Of the two houses that have been located at 8 Centre Street in Niagara-on-the-Lake, little is known about the first. Records show that on May 6, 1796, James Clark, Sr., received by patent from the Crown a piece of property designated as Lot 193 in the town of Niagara. The house that Clark erected passed on to his son George, but was undoubtedly destroyed when the Americans burned the town as they retired across the river to Fort Niagara in December 1813.
The story of the present house begins with the next-door-neighbors, the Claus family. Colonel Daniel Claus had been Assistant Superintendent of Indian Affairs in New York until the American Revolution. During the war he was forced to flee from the Mohawk Valley along with other United Empire Loyalists. A fine four-acre property in the new town of Niagara was granted his wife after his death. His son, Colonel William Claus remained to raise his family there and his daughter Catherine married Lieutenant Geale, an Irish-born officer of the Forty-First Regiment. During the war of 1812 Lieutenant Geale was wounded and taken prisoner, and as a result of these privations he died in 1820 at age thirty, leaving Catherine to raise two small children, Bernard and Julia . In 1825 Catherine’s father bought Lot 193 from George and Sarah Clark for 125 pounds and when he died the following year, the property was passed to Catherine.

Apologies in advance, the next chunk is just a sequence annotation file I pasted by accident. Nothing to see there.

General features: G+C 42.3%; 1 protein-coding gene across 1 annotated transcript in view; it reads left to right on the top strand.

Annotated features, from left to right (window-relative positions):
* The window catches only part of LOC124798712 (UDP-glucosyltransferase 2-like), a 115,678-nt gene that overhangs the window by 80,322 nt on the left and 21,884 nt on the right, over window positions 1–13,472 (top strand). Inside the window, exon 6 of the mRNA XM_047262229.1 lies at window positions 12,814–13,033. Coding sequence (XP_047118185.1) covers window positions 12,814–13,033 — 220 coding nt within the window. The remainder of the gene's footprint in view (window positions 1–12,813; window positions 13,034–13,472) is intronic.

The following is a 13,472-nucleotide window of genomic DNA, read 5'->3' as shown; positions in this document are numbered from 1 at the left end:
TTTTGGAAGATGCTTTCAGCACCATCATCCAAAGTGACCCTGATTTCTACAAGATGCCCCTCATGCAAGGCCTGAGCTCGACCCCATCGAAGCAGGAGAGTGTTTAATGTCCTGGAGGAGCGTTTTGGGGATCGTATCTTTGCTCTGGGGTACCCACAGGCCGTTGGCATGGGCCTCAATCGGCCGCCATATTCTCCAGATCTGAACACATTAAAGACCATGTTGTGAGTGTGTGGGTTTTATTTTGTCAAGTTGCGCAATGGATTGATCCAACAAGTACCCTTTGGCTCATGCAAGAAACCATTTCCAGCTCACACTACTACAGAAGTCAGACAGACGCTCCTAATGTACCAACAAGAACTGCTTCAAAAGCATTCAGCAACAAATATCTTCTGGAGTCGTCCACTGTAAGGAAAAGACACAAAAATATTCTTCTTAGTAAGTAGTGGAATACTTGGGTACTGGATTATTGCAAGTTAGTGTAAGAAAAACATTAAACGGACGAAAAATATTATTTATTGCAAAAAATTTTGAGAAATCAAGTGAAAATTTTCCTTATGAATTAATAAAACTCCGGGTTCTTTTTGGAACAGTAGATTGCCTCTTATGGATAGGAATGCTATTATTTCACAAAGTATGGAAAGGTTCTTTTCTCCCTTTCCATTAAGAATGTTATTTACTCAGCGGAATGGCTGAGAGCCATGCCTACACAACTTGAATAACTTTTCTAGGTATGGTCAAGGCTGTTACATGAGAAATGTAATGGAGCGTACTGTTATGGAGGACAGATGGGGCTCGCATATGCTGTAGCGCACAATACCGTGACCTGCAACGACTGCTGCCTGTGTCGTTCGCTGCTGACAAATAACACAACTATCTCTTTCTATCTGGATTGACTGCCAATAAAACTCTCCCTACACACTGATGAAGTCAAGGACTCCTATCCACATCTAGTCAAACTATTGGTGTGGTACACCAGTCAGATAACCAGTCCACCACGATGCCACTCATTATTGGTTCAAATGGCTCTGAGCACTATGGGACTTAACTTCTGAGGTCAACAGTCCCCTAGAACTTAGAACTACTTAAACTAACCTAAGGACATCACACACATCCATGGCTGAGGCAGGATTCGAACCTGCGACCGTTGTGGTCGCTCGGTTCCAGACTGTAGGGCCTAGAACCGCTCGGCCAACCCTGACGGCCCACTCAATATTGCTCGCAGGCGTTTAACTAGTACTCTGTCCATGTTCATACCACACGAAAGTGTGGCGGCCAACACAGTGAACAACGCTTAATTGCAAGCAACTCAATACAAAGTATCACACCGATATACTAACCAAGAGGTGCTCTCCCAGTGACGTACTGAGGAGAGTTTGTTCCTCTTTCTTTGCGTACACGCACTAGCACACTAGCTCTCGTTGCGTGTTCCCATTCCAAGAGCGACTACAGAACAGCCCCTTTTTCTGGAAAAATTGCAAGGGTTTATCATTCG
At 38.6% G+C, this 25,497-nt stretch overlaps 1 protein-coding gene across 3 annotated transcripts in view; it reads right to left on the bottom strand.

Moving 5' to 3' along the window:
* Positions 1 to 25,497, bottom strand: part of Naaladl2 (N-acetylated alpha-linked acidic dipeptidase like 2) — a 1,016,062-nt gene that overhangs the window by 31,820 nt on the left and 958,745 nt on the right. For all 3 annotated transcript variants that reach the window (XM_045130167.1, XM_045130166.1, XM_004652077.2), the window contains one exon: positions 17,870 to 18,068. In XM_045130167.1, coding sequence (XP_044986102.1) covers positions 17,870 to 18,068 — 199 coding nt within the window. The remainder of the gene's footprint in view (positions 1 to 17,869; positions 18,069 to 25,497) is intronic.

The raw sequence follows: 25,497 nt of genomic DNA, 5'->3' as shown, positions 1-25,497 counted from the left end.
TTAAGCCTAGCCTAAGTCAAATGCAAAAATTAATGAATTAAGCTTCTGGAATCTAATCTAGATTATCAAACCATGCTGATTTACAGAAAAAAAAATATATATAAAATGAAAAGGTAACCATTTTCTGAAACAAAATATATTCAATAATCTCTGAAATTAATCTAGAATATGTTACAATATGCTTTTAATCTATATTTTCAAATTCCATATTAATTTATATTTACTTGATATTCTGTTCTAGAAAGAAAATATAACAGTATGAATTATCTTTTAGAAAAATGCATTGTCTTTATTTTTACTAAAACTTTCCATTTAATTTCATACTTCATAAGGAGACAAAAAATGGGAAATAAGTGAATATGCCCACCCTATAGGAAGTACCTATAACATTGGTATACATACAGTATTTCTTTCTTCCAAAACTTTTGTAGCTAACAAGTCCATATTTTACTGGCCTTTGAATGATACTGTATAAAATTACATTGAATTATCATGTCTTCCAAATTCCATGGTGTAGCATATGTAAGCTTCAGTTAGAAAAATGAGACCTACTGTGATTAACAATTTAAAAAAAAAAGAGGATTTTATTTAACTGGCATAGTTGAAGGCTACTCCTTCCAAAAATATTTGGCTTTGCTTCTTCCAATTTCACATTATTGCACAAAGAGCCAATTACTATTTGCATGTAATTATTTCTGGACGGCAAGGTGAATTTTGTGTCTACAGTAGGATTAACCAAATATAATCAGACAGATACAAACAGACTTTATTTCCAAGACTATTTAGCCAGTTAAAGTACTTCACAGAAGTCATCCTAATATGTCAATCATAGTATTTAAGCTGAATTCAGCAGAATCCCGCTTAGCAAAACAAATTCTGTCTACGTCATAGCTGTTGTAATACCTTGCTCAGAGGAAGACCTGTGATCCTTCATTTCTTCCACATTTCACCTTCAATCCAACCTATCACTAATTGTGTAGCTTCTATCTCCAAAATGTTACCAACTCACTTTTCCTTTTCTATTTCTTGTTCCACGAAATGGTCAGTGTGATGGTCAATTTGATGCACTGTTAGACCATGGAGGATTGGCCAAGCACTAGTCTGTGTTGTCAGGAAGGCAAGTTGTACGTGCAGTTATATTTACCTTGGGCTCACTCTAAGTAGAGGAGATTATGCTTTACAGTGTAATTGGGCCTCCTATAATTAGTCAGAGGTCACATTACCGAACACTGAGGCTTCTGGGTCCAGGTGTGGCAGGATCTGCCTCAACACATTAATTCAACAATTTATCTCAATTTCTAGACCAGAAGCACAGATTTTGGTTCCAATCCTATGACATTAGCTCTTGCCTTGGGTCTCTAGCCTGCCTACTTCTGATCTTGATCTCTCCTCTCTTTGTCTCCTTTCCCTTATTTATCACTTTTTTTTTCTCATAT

On June 15, 1833, she married John Lyons in St. Mark’s Church. Mr. Lyons, who was the registrar for the counties of Lincoln and Haldimand, had opened a land agency office in the town of Niagara in 1832. In 1835 the ownership of Lot 193 was registered in the name of John Lyons, and it is probable that the present house was built in that year. Though John died in 1844 the name ‘Lyons” is still associated with the house. Through Catherine’s descendants, the house remained in the Geale family until the early twentieth century.
There still exists a pleasant watercolor of the house done by an anonymous artist about 1850. The painting shows the front view of the house, a square, two story building with a high basement, hipped roof, large shuttered windows, and chimneys in the center of the front and back walls.
The property was bought by Michael Green early in the twentieth century and the Greens lived in the house until 1963. Mr. and Mrs. W.E. Jones of Toronto bought it in 1964 when Ted Jones was looking for a place in which he could carry on his business as a mechanical engineer. The elegant doorway was hidden by a late Victorian porch that stretched across the front of the house, supporting straggling white wisteria. In order to preserve its character, Joyce and Ted Jones sought the advice of restoration architect Peter Stokes. Both sets of stairs were rebuilt, innumerable layers of wallpaper were removed, and some replastering was necessary. All the windows in the house were redone by craftsmen who had preformed similar tasks at Upper Canada Village, and a new picket fence was specially designed for the house. Altogether, the Lyons house is one that retains the charm and gracious appearance of the Regency period.